September, and to decide in or after October if it will accept the Attorney
General’s invitation to submit a proposal to deliver legal services to human
PRESSING NEED FOR LAO TO SOLICIT INPUT FROM THE COMPLAINANTS’ COMMUNITY
We commend LAO for undertaking a consultation on this important topic. In the
event that the controversial Bill 107 were to be passed into law, the delivery
of legal services to human rights complainants would be one of the many
important ingredients in the new human rights enforcement system.
It is critically important that beyond consulting with its own legal clinics,
LAO now consult with the population of potential clients that it would serve in
this context. Legal Aid Ontario needs to have as clear a picture as possible of
the expectations for legal services that clients would have of LAO in the
proposed new human rights system. We therefore ask LAO to invite input on this
issue directly from its potential end-users, the public, including from
disadvantaged communities from which human rights complaints derive.
We respectfully regret LAO’s explicit decision not to seek input from
complainants’ communities. LAO’s consultation paper states:
“The Board of LAO is not proposing that LAO take a position, nor that it consult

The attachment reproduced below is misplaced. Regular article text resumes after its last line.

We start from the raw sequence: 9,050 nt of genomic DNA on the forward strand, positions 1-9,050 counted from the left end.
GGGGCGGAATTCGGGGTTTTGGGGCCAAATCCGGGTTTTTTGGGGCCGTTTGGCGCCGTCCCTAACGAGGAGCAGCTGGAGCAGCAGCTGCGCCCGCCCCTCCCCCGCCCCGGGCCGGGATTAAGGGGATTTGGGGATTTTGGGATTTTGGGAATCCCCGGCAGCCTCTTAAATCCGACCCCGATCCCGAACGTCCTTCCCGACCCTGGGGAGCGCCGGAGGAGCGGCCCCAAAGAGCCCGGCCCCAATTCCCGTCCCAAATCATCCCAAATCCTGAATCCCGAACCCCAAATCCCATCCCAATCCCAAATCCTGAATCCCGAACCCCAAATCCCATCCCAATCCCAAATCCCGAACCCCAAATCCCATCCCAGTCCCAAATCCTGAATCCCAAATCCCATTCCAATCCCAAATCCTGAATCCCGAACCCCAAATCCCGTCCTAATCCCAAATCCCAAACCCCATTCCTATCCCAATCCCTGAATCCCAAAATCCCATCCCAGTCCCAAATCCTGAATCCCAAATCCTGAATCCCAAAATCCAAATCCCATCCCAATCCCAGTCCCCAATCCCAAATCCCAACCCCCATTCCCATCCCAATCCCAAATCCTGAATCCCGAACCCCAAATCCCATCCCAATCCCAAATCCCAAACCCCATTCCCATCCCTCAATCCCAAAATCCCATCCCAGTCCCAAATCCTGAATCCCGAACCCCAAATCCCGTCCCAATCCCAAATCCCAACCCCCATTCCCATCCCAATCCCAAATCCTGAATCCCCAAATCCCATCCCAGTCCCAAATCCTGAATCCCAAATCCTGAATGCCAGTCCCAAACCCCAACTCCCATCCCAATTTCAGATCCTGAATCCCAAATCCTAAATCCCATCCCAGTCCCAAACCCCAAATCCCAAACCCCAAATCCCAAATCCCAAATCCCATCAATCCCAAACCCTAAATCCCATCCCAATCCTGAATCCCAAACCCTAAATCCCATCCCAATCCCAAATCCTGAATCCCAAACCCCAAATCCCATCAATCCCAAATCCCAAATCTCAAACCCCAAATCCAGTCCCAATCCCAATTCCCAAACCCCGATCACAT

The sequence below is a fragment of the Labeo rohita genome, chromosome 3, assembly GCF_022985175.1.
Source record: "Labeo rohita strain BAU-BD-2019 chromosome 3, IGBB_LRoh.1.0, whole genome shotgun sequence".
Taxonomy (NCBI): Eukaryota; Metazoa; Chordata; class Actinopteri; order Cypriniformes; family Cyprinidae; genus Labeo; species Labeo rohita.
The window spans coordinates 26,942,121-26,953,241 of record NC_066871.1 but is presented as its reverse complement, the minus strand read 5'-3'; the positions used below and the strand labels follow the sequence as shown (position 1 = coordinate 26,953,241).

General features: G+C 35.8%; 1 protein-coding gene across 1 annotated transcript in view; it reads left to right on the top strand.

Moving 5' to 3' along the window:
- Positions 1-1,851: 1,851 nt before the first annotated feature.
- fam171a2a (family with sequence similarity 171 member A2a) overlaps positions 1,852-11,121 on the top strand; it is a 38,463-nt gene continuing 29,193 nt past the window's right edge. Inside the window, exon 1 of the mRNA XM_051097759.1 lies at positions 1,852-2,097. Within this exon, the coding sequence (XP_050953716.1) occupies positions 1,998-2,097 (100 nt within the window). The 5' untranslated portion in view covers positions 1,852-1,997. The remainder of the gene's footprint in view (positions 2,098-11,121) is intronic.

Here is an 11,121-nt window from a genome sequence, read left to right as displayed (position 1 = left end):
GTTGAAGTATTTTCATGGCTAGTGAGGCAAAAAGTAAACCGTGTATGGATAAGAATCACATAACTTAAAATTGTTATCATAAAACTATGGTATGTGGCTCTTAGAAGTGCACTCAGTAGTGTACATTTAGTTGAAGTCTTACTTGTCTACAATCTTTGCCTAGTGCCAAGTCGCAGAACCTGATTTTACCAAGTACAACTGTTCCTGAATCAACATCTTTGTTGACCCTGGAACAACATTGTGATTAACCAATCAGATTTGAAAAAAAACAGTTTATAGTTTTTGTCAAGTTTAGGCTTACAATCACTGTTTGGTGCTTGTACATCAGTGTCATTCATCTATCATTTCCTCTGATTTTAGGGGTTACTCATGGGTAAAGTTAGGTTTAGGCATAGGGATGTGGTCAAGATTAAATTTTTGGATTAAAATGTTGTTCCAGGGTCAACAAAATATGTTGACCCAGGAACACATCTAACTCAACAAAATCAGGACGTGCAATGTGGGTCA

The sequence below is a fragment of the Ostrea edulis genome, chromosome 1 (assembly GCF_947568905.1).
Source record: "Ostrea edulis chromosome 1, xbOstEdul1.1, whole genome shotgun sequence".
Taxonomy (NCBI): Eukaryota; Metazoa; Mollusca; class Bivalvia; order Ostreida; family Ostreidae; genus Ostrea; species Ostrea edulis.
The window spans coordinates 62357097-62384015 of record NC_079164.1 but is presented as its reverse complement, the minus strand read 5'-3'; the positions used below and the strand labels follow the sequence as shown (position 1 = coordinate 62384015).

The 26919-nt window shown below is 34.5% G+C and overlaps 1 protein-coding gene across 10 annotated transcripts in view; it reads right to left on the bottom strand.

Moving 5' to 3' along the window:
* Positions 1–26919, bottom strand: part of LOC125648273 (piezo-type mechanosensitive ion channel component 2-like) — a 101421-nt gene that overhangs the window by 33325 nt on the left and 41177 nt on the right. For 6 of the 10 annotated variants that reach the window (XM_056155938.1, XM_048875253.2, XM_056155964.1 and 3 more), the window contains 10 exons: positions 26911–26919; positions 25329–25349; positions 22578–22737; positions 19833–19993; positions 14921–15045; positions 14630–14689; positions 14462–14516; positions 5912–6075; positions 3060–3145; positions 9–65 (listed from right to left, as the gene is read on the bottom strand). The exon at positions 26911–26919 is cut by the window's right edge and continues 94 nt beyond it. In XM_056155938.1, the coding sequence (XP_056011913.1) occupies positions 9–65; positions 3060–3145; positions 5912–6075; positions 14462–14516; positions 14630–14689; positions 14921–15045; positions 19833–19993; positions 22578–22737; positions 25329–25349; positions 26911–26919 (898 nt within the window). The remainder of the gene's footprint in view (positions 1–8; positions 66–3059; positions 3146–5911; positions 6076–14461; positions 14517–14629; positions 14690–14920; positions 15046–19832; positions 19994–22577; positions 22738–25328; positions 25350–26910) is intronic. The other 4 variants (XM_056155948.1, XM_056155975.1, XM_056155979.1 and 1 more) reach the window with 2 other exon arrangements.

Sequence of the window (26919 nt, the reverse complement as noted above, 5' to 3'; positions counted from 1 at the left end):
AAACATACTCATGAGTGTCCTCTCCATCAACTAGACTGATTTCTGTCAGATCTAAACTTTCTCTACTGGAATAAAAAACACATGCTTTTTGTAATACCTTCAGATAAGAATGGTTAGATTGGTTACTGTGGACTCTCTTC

with clinics or others, about the benefits or drawbacks of the new system of
human rights enforcement per se. These are matters about which individual
clinics and other expert stakeholders have taken independent positions. This
consultation is therefore premised on the assumption that Bill 107 passes
substantially as introduced.
Because LAO will not be taking a position on the merits of the new system of
human rights, LAO will not be consulting directly with human rights claimants
and historically disadvantaged communities. To the extent that the views of
these client groups are relevant to the issue of legal services in the new
system of human rights enforcement, LAO is confident that community legal
clinics, informed as they are by community boards and client communities, will
provide rich and diverse comment. LAO will also be monitoring and considering
submissions made to the Legislative Assembly’s Justice Committee on Bill 107.”
We fully understand that LAO doesn’t wish to become embroiled in the substantive policy debate now under way on whether Bill 107’s controversial proposed changes to the human rights system would, if passed, make things better or worse in the enforcement of human rights. However, this doesn’t justify LAO not consulting with the public, including key client populations, on the focused issues in LAO’s consultation paper. Our preliminary remarks below amply illustrate this.
Legal Aid Ontario could easily solicit input from the broader community on the
narrow and specific issues in LAO’s consultation paper. It could easily make it
clear that it isn’t inviting input on and will not be addressing the far broader
policy question of whether Bill 107’s proposed reforms are a good or a bad
Legal Aid Ontario’s potential client population has a great deal to offer LAO in
this connection. Last spring Attorney General Michael Bryant felt that there is